1 Corinthians 7:14


Sermon preached on November 20, 2011 by Laurence W. Veinott. © Copyright 2011. All rights reserved. Other sermons can be found at http://www.cantonnewlife.org/.

Unless otherwise noted, quotations are from The Holy Bible: New International Version (NIV). Copyright © 1973, 1978, 1984 by International Bible Society. Used by permission of Zondervan Publishing House.


Someone once gave me a book with the title, "Everything the Bible Says About Infant Baptism". I was a little bit amused when I saw the title and realized that the book wasn't very thick. It was really rather thin. I was a lot more amused when I opened it to glance at it and noticed that there was no printing on any of the pages. They were all blank. The person who gave we the book was making a point with that little gift—that the Bible doesn't say anything at all about infant baptism and that our church shouldn't practice it.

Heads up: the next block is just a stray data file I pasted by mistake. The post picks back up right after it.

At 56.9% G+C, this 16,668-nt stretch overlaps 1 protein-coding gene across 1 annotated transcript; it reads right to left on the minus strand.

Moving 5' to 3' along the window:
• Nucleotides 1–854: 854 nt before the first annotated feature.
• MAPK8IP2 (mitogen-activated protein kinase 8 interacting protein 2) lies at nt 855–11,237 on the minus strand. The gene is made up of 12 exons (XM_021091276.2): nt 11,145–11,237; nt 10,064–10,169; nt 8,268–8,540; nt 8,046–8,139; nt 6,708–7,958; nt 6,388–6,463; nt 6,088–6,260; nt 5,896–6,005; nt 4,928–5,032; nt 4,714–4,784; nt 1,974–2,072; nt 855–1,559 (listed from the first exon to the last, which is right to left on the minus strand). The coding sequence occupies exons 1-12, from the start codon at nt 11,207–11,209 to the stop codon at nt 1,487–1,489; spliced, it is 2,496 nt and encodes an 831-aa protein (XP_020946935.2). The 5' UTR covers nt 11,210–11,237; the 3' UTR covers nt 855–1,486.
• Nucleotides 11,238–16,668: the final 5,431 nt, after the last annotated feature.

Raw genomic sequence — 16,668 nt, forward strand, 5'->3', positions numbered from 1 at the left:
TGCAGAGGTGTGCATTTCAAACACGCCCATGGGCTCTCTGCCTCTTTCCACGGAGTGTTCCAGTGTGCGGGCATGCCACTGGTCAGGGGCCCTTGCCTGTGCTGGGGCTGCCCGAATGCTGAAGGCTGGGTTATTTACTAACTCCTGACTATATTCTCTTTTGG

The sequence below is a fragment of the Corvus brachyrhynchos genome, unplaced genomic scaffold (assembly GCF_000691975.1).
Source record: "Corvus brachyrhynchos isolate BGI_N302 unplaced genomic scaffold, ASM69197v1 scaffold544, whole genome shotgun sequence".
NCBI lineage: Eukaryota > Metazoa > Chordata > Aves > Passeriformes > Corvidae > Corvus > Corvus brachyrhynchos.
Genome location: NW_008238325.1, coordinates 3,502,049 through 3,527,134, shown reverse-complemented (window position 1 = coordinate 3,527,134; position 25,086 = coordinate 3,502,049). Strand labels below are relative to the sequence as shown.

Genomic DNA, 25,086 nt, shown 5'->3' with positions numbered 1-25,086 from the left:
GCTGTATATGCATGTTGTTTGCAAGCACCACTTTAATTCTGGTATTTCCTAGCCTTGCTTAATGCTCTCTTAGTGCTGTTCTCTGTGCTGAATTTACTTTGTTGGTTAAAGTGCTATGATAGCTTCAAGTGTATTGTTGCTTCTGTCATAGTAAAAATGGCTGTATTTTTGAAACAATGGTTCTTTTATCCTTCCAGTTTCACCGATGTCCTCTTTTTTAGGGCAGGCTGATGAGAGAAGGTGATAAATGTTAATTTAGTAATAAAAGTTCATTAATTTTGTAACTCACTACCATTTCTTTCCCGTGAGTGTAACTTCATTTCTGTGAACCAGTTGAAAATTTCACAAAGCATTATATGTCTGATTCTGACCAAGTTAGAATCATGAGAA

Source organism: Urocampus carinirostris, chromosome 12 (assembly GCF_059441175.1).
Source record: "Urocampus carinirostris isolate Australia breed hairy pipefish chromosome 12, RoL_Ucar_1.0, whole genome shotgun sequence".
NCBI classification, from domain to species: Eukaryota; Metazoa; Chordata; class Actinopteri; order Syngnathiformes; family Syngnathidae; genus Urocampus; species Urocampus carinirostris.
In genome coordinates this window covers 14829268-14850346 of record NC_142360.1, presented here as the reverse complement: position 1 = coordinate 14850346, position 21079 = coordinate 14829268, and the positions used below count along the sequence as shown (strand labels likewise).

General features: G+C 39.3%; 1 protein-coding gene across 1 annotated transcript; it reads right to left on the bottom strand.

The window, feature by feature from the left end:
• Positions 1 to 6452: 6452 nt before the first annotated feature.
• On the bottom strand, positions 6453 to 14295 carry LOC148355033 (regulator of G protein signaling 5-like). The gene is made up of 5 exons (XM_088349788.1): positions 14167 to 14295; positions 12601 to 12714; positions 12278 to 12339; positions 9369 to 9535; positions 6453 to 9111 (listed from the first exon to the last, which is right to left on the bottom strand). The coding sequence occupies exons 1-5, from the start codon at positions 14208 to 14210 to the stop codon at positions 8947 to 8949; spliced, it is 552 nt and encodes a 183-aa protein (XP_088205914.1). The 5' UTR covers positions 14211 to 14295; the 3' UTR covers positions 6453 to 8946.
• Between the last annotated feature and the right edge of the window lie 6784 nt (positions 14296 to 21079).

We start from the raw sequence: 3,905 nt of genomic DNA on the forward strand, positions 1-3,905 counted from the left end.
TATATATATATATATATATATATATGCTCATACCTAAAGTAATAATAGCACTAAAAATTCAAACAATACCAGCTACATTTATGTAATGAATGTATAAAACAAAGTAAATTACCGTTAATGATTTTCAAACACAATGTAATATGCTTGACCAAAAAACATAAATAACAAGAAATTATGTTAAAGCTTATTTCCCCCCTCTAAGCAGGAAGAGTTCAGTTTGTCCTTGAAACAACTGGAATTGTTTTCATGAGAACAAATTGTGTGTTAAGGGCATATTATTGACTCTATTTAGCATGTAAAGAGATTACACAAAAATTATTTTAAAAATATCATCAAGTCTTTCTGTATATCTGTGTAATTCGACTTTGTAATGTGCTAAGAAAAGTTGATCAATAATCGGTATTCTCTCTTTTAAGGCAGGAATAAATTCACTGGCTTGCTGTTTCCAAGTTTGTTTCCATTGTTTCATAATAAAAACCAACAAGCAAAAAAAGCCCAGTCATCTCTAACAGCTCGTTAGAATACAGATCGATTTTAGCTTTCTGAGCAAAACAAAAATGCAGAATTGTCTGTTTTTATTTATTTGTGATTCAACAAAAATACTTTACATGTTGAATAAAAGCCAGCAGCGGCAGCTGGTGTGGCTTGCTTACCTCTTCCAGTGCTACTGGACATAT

That was funny but at the same time it was somewhat frustrating. Whoever thought of the idea for that book, with blank pages, had a very distinct view of how the Bible taught things. They obviously saw the Bible as a series of proof texts. The idea was that if you can't find a verse that directly teaches something, you shouldn't believe it.

But that's not a good way to view the Bible.

The Bible is not meant to be viewed as a series of proof texts.

The Bible teaches us things in various ways. Some doctrines can be proved by proof texts because they are clearly set down in Scripture. For example, 1 John 4:16 says,

"God is love."

It can't be any clearer than that. But what we should realize is that that's not the only way that God teaches us things in the Bible. If you think that that's the only way that God teaches us things in the Bible, you can go far astray and you'll find yourself involved in contradictions.